Romanians love their traditions. Most of our customs and traditions have been passed from generation to generation, so it’s our way to show respect and honor our roots. One thing we must admit is that there is less tradition we follow in the urban region than the pure, unaltered local tradition still kept in our rural areas. We are well aware that any of them may seem a bit weird for our foreigner friends, so hopefully, this article will get your friends prepared for their next trip to Bucharest or any other place in Romania.
Tips for visiting a Romanian home
No matter the time of year, or the event, Romanians will always warmly welcome you into their homes. It’s not mandatory, but a nice gesture to bring little gifts for the hosts – most common are a bottle of wine, flowers, toys for kids, or dainties. As Romanians are saying – it’s the gesture that counts!
Be prepared for a long series of kisses on both cheeks. That’s how Romanians welcome their friends and guests. Most probably you will be asked to join your Romanian friends for a glass of traditional brandy -tuica or palinca- just before you’re invited to eat.
You simply cannot visit a Romanian home without having a true food celebration. The polite way of surviving the 1373 dishes attack (we’re obviously kidding) is to have a few bites and try them all. Otherwise, your host may feel offended. A little praise to the richness of meal and the cook’s skills is always welcomed.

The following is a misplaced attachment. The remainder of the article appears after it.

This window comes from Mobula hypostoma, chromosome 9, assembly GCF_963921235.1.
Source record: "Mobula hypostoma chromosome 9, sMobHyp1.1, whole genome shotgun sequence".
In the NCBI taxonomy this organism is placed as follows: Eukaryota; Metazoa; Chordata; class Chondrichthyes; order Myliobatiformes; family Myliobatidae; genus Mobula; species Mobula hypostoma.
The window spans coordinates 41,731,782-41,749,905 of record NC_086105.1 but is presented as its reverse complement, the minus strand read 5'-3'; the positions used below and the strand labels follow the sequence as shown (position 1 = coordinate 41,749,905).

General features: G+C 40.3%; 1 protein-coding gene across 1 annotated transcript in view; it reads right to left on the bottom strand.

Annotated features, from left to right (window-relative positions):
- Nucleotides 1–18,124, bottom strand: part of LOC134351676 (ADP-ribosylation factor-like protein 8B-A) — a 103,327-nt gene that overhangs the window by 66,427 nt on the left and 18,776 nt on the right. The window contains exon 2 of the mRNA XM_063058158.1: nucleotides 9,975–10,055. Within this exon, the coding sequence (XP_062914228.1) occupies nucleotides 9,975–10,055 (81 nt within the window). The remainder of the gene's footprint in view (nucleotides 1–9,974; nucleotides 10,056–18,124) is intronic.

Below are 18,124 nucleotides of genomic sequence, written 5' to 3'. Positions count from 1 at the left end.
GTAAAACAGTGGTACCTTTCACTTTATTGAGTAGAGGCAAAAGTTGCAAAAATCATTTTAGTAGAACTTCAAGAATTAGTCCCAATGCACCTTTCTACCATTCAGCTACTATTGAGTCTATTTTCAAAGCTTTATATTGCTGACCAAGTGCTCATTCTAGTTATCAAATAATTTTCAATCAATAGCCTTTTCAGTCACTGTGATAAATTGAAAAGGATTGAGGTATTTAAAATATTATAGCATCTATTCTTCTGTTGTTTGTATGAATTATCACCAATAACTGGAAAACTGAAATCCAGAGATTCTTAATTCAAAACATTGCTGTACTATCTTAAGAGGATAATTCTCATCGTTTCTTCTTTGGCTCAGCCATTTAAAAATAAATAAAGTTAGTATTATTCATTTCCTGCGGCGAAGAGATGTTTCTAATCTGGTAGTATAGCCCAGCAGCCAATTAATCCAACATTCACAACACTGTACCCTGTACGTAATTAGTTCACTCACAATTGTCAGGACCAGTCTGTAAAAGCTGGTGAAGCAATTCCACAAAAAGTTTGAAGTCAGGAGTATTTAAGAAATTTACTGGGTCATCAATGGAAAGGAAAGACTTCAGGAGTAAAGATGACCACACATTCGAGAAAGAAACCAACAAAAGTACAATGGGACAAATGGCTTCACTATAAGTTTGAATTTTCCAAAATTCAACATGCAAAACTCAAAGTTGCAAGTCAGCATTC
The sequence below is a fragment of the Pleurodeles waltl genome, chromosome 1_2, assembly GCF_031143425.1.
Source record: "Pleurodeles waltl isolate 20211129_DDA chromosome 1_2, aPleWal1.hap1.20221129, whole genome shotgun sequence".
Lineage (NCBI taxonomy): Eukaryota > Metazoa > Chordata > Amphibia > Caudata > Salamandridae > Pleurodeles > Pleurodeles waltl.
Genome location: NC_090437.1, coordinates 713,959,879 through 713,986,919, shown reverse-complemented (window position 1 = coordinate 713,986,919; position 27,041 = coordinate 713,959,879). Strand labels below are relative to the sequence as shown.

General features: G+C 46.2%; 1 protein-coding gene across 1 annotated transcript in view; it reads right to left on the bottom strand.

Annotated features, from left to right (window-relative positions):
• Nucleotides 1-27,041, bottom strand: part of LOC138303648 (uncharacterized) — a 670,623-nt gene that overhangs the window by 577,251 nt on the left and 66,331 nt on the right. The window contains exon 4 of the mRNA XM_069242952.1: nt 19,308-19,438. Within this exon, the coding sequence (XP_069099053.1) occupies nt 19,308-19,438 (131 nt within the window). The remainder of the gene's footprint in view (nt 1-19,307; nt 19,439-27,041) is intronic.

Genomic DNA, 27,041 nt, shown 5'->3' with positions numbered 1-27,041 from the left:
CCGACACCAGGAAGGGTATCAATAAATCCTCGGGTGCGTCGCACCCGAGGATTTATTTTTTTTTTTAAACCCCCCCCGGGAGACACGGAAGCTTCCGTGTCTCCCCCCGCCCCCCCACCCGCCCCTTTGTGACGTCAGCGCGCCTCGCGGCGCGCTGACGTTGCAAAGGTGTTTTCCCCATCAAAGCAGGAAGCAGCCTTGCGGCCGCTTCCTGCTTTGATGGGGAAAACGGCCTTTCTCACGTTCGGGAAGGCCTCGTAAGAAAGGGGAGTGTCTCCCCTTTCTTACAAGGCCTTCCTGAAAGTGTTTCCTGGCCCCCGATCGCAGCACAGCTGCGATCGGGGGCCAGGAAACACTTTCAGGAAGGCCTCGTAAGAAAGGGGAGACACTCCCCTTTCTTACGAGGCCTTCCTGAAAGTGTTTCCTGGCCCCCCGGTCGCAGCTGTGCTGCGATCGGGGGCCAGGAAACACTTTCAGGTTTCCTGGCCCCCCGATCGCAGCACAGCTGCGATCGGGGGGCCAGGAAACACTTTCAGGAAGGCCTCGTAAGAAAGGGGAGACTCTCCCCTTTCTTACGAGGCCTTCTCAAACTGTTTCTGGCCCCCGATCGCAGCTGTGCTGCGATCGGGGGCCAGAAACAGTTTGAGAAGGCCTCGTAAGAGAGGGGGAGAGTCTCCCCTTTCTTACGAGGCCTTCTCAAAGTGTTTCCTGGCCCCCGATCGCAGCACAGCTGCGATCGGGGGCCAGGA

Again, be prepared to leave the house giving big hugs and the famous kisses on both cheeks. If you don’t have any Romanian friends, but want to spend time in a local home, and learn more about local tradition and customs, you are more than welcomed to try our Home Cooked Bucharest feast.
Local customs in Bucharest
We always recommend discovering the beautiful Bucharest by wandering around the main sights to discover the charm of the less touristic areas. Having this said, as you adventure yourself more off the beaten paths, you get to observe better how Romanians really act. For example, it is very common to see people cross oneself while passing by a church – it’s just our way of showing we are religious and we do have faith in God.
Another well-known Bucharest custom is to have breakfast and morning coffee on the go. Our breakfast is usually made of a pretzel or any pastry goodness (you will for sure notice the great number of street pastry shops). This is the reason we offer every guest on our Bucharest guided tours a pretzel to start with – so they instantly become accustomed to our local traditions.
You may also be interested in Romanian traditions – wedding & baptism